Marcus Lindsey Evans (1885-1949), Architect

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Hastings, Nebraska, 1907-1950

Marcus L. Evans, ca. 1938.
Marcus Lindsey Evans was born April 27, 1885 in Iowa.[4][7] He was a student at Highland Park College for a short stint, then worked a long time with C. W. Way Company, Architects before practicing independently.[4] Evans was married to Vera and, as of 1920, had one son.[7] He died November 20, 1949 in Hastings.[8]

This page is a contribution to the publication, Place Makers of Nebraska: The Architects. See the format and contents page for more information on the compilation and page organization.

Compiled Nebraska Directory Listings

Hastings, Nebraska, 1924, 1928, 1930, 1932, 1935, 1937-1950

Educational & Professional Associations

1899-1903: student, high school, Waterloo, Iowa.[4]

1903: student, electrical engineering (short course), Highland Park College, Des Moines, Iowa.[4]

1907-1918: chief draftsman and designer, C. W. Way Company, Architects, Hastings Nebraska.[4]

1914: draftsman (4 months), Omaha Steel Works, Omaha, Nebraska.[4]

1916-1922: partner, C. W. Way Company, Architects, Hastings, Nebraska.[4]

1923-1933: Marcus L. Evans, Architect, Hastings, Nebraska.[4][c]

1924-1928: architect, 3rd floor Brandes Building, 904 W 2nd, Hastings, Nebraska.

1929: No Hastings Directories.

1930-1937: architect, 16 Cameron Building, Hastings, Nebraska.

1933-1949: with Central Nebraska Public Power and Irrigation District, Hastings, Nebraska.[4]

1938: Registered Professional Architect, Nebraska, January 11, 1938; A-39.[4]

1939: architect, 115 N Hastings, Hastings, Nebraska.

1940: No Hastings Directories.

1941: draftsman, Hastings, Nebraska.

1942-1943: No Hastings Directories.

1944: Unlisted, Hastings, Nebraska.

1945-1946: No Hastings Directories.

1947: architect, Cameron Building, Hastings, Nebraska.

1948-1949: No Hastings Directories.

1950: designer, Office Melville Evans, Hastings, Nebraska.[e]

Other Associations

1928-1935: employed Abraham E. Thaut, draftsman.

1930-1932: employed Albert Meinzen.[5]

Buildings & Projects


Public School (ca. 1924), SW corner County Ave. & Reynolds, Palisade, Nebraska. (HK03-023)

School Building Dist. #1 (ca. 1925) Arizona & College, Culbertson, Nebraska. (HK02-029)

Kelly Scott Bullard & Reed Bldg (1925), McCook, Nebraska.[3]

Red Willow County Courthouse (1926-1927), NW corner Norris Ave & East E, McCook, Nebraska.[1][4][a] (RW05-016)

Saline County Courthouse (1927-1929), 215 S. Court, Wilber, Nebraska.[2][4] (SA09-016) National Register narrative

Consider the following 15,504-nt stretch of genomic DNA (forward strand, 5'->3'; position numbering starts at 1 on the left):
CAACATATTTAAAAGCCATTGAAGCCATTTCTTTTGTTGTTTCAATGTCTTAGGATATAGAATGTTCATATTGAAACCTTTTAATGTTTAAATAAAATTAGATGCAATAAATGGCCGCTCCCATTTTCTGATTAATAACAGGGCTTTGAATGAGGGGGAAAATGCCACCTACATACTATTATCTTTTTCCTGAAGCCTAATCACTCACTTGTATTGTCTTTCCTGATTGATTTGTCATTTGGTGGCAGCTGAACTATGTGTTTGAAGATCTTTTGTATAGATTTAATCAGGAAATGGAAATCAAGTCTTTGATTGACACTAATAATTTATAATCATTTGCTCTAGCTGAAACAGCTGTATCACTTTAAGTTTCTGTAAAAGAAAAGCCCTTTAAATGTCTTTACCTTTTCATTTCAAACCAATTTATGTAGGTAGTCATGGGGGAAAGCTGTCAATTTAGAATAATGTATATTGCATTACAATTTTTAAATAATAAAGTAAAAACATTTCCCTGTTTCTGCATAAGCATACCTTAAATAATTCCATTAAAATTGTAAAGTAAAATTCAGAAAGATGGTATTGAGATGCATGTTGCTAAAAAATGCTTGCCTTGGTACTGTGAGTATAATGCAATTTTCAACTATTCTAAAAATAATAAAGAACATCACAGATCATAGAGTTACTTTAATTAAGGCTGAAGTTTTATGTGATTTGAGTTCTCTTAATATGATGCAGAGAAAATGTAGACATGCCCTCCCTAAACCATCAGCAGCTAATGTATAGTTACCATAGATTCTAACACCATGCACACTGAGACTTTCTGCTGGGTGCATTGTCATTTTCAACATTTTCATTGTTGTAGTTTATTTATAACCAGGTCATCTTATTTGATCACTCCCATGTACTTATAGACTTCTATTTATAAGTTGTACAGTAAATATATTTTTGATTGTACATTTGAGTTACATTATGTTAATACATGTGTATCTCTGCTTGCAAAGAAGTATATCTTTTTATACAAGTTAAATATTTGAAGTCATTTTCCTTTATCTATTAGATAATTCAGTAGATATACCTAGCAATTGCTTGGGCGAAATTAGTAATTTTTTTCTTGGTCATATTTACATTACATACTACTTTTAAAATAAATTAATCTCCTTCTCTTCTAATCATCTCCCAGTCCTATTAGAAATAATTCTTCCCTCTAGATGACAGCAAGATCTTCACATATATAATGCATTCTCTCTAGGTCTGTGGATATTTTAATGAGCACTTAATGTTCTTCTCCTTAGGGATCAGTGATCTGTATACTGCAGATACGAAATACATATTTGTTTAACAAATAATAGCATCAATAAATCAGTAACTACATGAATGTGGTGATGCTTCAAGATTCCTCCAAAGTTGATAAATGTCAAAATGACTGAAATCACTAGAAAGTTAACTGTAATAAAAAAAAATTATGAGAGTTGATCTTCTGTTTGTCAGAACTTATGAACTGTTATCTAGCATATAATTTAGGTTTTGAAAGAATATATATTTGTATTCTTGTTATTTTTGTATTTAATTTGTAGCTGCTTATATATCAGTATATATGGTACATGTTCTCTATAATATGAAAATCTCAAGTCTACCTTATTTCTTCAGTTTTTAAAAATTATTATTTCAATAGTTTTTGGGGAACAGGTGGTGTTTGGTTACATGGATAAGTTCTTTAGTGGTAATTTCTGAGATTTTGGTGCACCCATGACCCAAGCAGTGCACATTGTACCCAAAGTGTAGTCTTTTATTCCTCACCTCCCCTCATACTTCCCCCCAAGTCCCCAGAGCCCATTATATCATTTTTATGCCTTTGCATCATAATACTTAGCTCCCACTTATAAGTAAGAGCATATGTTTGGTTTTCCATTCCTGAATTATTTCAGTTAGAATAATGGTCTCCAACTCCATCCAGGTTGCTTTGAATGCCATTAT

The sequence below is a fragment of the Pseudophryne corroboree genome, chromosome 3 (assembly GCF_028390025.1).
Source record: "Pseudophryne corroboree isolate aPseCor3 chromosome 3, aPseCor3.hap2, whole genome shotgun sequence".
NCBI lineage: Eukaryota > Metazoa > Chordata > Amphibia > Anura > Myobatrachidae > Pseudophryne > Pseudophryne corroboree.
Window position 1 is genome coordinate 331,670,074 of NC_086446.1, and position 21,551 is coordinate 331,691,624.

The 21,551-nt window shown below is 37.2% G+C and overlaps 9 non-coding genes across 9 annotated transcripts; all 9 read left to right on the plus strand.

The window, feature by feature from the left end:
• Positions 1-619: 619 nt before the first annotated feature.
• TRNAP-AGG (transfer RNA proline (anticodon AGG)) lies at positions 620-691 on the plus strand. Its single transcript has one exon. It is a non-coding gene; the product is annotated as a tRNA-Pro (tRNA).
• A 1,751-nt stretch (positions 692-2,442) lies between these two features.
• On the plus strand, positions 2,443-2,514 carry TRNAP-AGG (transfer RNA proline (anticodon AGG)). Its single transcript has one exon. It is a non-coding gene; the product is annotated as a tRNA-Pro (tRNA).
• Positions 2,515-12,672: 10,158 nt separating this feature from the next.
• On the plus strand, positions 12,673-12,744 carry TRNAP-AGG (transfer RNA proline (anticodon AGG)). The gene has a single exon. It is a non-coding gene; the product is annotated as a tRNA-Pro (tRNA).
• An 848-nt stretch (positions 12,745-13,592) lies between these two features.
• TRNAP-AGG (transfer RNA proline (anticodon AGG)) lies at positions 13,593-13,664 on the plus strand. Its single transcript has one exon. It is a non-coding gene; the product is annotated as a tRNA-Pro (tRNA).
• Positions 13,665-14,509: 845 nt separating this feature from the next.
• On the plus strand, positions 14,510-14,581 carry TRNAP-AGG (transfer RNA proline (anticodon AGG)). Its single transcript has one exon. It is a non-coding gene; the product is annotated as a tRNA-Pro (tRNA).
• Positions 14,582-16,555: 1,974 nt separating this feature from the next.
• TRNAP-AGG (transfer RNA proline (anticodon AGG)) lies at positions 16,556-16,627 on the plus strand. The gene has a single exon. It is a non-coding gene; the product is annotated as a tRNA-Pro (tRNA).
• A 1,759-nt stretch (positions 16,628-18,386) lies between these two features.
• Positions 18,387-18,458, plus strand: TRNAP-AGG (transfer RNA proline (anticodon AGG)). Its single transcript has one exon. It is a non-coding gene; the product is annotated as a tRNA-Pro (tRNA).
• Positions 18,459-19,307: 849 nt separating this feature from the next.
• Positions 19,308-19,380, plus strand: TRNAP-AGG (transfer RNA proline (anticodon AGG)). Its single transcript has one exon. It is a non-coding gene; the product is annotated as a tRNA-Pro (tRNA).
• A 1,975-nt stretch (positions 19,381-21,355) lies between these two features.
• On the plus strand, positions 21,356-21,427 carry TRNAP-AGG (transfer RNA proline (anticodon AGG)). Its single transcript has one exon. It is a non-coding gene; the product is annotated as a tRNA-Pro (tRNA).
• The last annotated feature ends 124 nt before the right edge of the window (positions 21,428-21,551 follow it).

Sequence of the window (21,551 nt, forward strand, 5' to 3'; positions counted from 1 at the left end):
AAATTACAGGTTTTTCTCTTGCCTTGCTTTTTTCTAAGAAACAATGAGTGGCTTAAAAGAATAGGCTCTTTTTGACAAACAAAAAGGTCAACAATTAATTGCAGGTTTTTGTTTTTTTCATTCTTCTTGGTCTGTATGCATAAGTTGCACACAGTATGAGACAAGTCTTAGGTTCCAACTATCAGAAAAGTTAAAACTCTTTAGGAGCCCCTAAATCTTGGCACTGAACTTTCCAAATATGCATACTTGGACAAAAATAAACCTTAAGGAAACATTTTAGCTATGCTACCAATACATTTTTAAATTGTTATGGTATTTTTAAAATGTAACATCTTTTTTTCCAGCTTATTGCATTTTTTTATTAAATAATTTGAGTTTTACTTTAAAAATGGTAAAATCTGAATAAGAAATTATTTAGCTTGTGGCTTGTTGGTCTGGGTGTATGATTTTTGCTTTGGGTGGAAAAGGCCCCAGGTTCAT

Davenport Public Library (1928), Davenport, Nebraska.[9][f]

Morton School (ca. 1930-1932), Hastings, Nebraska.[4][5][b]

Alcott School (1935), 313 N Cedar, Hastings, Nebraska.[4][5][d] (AD04-051)


School (n.d.) Culbertson, Nebraska.[4]

Methodist Church (n.d.), McCook, Nebraska.[4]

Gazette Bldg (n.d.), 422 Norris Ave, McCook, Nebraska. (RW05-014)

Oak School (n.d.), Oak, Nebraska.[4]

City Water & Light Dept (n.d.), Hastings, Nebraska.[4]


a. In association with Percy Bell.[1]

b. Design development from Evans’s sketches and working drawings attributed to Albert Meinzen, Architect.[5]

c. Successor firm to C. W. Way Company, Hastings, Nebraska.[4]

d. Design assistance attributed to Albert Meinzen.[6]

e. Last Hastings directory listing, 1950. No 1951 Hastings directory.

f. Commissioned by the Davenport Women's Club.[9]


1. Oliver B. Pollak, Nebraska Courthouses: Contention, Compromise, and Community [Images of America Series] (Chicago: Arcadia Publishing, 2002), 96. [725.1.P771n]

2. Listed in the National Register of Historic Places.

3. Thomas Lee Kaspar, comp. Inventory of architectural records in the archives of Davis Fenton Stange Darling, Architects, Lincoln, Nebraska. 1996. Nebraska State Historical Society, RG3748, Box 16.

4. Application for Registration to Practice Professional Engineering and Architecture, Nebraska State Board of Examiners for Professional Engineers and Architects, December 9, 1937. Nebraska State Historical Society RG081 SG2

5. “Albert William Meinzen,” Application for Registration to Practice Professional Engineering and Architecture, Nebraska State Board of Examiners for Professional Engineers and Architects, December 14, 1937. Nebraska State Historical Society RG081 SG2.

6. “Bert Meinzen Dies in Indiana,” Hastings Daily Tribune (April 29, 1949), 11:3.

7. 1920 United States Census, s.v. “Marcus L. Evans,” Hastings, Adams County, Nebraska, accessed through

8. “Marcus Lindsey Evans,”, May 24, 2009, accessed December 9, 2014,

9. Jack Roegner to D. Murphy, email message concerning Marcus Lindsey Evans and the Davenport Public Library, January 20, 2022. Evans's plans for the library are on file at the library.

Page Citation

D. Murphy, “Marcus Lindsey Evans (1885-1949), Architect,” in David Murphy, Edward F. Zimmer, and Lynn Meyer, comps. Place Makers of Nebraska: The Architects. Lincoln: Nebraska State Historical Society, January 20, 2022. Accessed, November 26, 2022.

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